Also know that any punitive damages you receive will always be taxable at the federal and New Mexico state levels.

Always talk to your tax professional after you receive a personal injury settlement in New Mexico. It is very easy to end up with a tax problem by assuming that none of the money is taxable as income.

New Mexico Negligence Laws

The state of New Mexico follows a pure comparative negligence standard regarding personal liability. This means if you are injured in a car accident and are partially at fault, your potential recovery will be reduced based upon your percentage of fault for the accident. If you were more at fault than the other driver, you may be precluded from collecting damages for your crash injuries.

New Mexico Fault Law

New Mexico is a fault state. This means that car insurance can be used to allow the accident victim to obtain compensation for their injuries. This can be done through your own insurance company; that company may then contact the at-fault driver’s policy for reimbursement. You also may open a claim with the other party’s insurance provider, or you can file a personal injury lawsuit.

It is important to remember that the laws pertaining to fault/no fault go with the state, not the driver. Therefore, if you are from Michigan and are in a car accident in New Mexico, you follow New Mexico’s laws.

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New Mexico Car Accident Settlement Calculator:

Have you been involved in a motor vehicle accident or otherwise injured in New Mexico? Find out how much financial compensation you may be legally entitled to in just minutes with our free online Injury Settlement Calculator.

Calculate your injury settlement now!

New Mexico Statute of Limitations

The state of New Mexico has a statute of limitations of three years to file a personal injury lawsuit related to a car accident. The clock begins on this time frame from the day of the accident. The statute of limitations for personal property damages is four years.

Auto Insurance Requirements in New Mexico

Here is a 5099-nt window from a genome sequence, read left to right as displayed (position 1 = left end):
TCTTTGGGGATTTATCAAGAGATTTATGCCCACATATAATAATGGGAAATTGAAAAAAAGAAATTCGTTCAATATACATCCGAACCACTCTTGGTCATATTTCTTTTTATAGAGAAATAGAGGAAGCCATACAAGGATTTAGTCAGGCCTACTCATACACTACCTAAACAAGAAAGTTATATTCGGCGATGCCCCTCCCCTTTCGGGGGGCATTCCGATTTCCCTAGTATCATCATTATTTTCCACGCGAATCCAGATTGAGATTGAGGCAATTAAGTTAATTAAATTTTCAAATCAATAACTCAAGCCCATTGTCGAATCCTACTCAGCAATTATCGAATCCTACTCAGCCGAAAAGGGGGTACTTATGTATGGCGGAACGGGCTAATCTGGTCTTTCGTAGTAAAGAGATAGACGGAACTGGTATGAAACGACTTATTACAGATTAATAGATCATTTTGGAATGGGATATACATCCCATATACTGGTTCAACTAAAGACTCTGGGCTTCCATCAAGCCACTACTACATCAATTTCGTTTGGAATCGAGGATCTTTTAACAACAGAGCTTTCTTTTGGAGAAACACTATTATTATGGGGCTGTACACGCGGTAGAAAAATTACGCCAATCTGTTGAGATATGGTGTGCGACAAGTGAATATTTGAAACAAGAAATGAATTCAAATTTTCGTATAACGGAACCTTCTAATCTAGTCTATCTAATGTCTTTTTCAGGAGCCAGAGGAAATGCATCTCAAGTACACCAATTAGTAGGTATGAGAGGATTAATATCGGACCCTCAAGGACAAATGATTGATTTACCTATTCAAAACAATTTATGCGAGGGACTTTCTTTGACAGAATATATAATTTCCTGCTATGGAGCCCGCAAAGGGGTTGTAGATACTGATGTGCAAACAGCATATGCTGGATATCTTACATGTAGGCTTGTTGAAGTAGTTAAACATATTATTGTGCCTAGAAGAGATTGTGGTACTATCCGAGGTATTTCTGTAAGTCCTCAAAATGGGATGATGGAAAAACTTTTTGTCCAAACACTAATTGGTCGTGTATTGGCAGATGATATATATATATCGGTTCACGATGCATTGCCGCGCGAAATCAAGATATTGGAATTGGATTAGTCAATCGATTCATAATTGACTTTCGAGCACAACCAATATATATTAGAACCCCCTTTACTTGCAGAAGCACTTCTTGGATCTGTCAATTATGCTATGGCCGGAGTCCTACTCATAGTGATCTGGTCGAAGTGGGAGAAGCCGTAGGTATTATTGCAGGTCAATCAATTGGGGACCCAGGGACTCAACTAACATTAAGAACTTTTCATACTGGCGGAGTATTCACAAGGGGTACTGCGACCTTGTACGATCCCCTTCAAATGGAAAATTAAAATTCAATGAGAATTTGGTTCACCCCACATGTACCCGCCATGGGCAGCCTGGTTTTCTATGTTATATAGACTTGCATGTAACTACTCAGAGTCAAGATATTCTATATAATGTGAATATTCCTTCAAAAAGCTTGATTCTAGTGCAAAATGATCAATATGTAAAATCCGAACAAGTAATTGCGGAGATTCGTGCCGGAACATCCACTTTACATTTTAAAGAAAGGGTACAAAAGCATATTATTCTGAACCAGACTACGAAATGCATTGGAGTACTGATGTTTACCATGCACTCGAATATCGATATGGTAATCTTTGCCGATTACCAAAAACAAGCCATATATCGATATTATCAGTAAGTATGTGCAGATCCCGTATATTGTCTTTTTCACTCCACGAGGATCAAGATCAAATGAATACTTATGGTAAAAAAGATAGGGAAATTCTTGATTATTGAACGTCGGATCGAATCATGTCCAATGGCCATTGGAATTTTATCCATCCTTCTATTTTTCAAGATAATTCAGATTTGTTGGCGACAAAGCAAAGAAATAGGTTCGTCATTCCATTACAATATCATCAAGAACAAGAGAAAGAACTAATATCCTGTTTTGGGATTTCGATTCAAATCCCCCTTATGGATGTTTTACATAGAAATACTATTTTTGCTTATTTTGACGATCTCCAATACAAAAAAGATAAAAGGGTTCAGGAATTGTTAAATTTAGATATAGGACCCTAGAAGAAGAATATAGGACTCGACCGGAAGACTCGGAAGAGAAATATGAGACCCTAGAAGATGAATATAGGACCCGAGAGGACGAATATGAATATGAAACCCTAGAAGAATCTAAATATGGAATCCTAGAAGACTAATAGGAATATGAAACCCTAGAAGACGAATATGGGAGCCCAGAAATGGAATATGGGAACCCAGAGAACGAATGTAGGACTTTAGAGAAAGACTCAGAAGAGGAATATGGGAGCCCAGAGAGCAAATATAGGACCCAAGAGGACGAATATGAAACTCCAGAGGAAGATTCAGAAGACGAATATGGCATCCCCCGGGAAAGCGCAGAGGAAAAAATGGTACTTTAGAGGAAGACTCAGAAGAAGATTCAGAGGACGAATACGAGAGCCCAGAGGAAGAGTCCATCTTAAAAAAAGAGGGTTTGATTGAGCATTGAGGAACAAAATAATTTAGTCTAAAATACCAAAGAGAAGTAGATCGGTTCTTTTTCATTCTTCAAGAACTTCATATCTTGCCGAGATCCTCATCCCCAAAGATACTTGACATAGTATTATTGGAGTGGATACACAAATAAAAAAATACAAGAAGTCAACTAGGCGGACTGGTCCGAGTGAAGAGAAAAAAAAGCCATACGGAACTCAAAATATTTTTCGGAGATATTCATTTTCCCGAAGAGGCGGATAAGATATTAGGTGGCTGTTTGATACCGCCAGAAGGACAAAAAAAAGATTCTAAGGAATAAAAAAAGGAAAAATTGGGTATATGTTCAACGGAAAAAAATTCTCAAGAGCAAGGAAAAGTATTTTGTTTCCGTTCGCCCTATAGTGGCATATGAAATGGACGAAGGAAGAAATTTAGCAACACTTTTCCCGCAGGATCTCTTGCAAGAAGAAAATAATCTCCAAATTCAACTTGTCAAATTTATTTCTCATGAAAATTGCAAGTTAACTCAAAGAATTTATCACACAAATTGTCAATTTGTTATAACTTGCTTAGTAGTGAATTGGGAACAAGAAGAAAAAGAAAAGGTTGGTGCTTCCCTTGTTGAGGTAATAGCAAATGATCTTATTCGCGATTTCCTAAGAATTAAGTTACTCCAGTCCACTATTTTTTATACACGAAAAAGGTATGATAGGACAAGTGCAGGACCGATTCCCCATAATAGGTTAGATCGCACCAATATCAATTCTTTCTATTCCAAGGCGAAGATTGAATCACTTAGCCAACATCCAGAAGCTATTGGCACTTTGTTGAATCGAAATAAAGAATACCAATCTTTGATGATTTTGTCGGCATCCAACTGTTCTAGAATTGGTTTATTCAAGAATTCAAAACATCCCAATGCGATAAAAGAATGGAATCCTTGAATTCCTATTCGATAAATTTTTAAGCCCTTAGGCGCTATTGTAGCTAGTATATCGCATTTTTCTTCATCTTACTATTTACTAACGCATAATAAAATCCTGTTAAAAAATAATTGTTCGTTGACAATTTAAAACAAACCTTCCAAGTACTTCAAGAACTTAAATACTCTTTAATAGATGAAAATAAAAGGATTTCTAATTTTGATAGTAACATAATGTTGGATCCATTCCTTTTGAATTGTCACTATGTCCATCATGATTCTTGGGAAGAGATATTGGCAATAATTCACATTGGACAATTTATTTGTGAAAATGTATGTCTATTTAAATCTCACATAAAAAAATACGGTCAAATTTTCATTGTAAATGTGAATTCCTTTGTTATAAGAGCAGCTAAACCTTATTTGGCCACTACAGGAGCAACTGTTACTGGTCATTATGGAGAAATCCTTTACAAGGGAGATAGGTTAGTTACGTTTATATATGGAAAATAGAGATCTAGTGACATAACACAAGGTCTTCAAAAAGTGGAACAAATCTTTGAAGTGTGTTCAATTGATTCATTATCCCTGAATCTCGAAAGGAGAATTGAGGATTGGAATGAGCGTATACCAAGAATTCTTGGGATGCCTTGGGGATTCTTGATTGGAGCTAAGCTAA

The state of New Mexico requires that you carry a certain level of auto insurance. Under the tort system of this state, you can be held liable for economic damages, such as property damage, lost wages and medical costs, as well as non-economic damages, such as mental and physical pain and suffering. Thus, it is important to carry at least the following amounts of insurance coverage in the state:

  • $25,000 bodily injury per person for each accident
  • $50,000 bodily injury for all people for each accident
  • $10,000 for property damage
  • $25,000 and $50,000 underinsured/uninsured coverage for bodily injury
  • $10,000 uninsured driver property damage for each accident

Auto insurance companies in New Mexico have to offer you underinsured and uninsured motorist protection but you can decline it. The state also does not require you to have personal liability insurance or comprehensive or collision insurance. However, bear in mind that the minimum coverages are often inadequate to protect you against a major financial loss in a serious car accident.

Also keep in mind that there are many uninsured drivers in this state. If you are hit by another driver without insurance and suffer a lot of injuries, you may have no legal recourse for reimbursement. The other party may not have insurance and no assets, so you will be on the hook for paying for your own injuries.

Other New Mexico Laws

The state of New Mexico has a ban on texting and for all cell phone use while driving for novice drivers only. There are no such restrictions currently for drivers over the age of 18. Interestingly, only drivers of state vehicles are banned from using a handheld phone while they are driving.

If you are in an accident that caused death, injury, or property damage above $500, you are required to file a report with the New Mexico police.

There is no cap on personal injury damages in New Mexico for car accident victims.

New Mexico Car Accident Resources

Have you been in a car accident in New Mexico? You may have questions about what to do and where to get advice about next steps. Below are some helpful resources and tips to help guide you through a New Mexico auto accident: